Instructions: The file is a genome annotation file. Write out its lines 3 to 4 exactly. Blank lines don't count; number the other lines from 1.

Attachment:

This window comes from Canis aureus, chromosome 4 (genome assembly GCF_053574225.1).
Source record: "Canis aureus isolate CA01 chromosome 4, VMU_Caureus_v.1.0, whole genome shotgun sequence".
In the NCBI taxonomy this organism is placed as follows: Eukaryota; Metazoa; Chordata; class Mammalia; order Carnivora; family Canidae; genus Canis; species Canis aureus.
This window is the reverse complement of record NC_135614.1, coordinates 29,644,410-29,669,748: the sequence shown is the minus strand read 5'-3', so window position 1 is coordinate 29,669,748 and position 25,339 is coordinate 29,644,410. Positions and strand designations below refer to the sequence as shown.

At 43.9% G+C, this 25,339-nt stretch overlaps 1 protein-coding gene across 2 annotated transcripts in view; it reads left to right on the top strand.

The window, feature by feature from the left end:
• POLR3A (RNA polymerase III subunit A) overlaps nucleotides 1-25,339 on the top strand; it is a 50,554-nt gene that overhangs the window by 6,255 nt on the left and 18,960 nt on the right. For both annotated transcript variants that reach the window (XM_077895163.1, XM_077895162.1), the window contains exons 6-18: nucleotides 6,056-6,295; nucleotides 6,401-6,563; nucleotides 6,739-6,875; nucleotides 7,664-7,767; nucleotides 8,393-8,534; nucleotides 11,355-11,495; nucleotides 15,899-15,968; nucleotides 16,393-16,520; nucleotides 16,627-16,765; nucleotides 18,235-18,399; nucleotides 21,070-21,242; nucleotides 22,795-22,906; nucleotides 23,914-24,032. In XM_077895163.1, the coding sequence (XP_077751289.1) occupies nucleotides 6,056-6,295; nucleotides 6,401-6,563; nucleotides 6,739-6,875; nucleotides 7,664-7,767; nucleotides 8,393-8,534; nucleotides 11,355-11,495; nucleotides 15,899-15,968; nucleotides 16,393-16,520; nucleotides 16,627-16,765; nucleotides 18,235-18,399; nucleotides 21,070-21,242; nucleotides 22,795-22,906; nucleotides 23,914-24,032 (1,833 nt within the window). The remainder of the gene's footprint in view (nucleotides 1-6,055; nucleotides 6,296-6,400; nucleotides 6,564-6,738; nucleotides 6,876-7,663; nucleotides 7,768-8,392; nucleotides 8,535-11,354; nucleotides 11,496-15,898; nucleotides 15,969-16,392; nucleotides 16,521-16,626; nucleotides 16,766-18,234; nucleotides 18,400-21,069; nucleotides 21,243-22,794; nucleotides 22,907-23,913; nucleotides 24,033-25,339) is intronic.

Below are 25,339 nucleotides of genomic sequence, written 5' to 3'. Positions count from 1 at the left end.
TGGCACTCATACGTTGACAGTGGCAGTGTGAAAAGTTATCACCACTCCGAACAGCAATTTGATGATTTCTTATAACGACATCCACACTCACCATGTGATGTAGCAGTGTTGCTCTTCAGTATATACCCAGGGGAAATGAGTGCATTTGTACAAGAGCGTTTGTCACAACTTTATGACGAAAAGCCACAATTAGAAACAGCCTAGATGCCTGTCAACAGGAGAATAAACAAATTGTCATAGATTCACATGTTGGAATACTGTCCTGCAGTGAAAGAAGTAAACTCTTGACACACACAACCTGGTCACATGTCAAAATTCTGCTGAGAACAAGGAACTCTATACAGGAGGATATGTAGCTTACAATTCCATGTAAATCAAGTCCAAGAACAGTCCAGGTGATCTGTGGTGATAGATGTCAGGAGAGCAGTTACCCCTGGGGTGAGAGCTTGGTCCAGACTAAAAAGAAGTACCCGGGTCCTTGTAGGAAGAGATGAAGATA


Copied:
In the NCBI taxonomy this organism is placed as follows: Eukaryota; Metazoa; Chordata; class Mammalia; order Carnivora; family Canidae; genus Canis; species Canis aureus.
This window is the reverse complement of record NC_135614.1, coordinates 29,644,410-29,669,748: the sequence shown is the minus strand read 5'-3', so window position 1 is coordinate 29,669,748 and position 25,339 is coordinate 29,644,410. Positions and strand designations below refer to the sequence as shown.